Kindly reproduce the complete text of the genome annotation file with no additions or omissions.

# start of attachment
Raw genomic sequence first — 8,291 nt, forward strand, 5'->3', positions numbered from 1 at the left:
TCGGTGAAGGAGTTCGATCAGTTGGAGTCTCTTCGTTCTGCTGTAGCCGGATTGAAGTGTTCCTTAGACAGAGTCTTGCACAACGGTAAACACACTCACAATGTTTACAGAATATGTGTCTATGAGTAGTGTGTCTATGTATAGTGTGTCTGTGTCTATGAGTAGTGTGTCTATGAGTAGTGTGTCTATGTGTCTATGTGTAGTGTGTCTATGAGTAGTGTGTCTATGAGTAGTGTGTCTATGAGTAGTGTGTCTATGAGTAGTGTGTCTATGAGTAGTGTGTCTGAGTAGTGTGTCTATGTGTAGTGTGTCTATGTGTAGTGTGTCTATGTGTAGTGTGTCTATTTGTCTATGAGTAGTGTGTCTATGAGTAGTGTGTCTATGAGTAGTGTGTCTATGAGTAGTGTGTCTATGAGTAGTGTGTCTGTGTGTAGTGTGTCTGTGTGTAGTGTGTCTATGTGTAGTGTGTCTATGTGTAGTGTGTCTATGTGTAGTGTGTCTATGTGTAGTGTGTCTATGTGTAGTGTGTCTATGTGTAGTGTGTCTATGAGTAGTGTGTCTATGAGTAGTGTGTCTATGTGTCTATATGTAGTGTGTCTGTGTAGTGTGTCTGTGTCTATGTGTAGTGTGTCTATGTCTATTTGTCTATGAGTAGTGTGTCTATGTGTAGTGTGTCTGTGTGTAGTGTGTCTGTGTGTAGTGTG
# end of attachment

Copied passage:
Raw genomic sequence first — 8,291 nt, forward strand, 5'->3', positions numbered from 1 at the left:
TCGGTGAAGGAGTTCGATCAGTTGGAGTCTCTTCGTTCTGCTGTAGCCGGATTGAAGTGTTCCTTAGACAGAGTCTTGCACAACGGTAAACACACTCACAATGTTTACAGAATATGTGTCTATGAGTAGTGTGTCTATGTATAGTGTGTCTGTGTCTATGAGTAGTGTGTCTATGAGTAGTGTGTCTATGTGTCTATGTGTAGTGTGTCTATGAGTAGTGTGTCTATGAGTAGTGTGTCTATGAGTAGTGTGTCTATGAGTAGTGTGTCTATGAGTAGTGTGTCTGAGTAGTGTGTCTATGTGTAGTGTGTCTATGTGTAGTGTGTCTATGTGTAGTGTGTCTATTTGTCTATGAGTAGTGTGTCTATGAGTAGTGTGTCTATGAGTAGTGTGTCTATGAGTAGTGTGTCTATGAGTAGTGTGTCTGTGTGTAGTGTGTCTGTGTGTAGTGTGTCTATGTGTAGTGTGTCTATGTGTAGTGTGTCTATGTGTAGTGTGTCTATGTGTAGTGTGTCTATGTGTAGTGTGTCTATGTGTAGTGTGTCTATGAGTAGTGTGTCTATGAGTAGTGTGTCTATGTGTCTATATGTAGTGTGTCTGTGTAGTGTGTCTGTGTCTATGTGTAGTGTGTCTATGTCTATTTGTCTATGAGTAGTGTGTCTATGTGTAGTGTGTCTGTGTGTAGTGTGTCTGTGTGTAGTGTG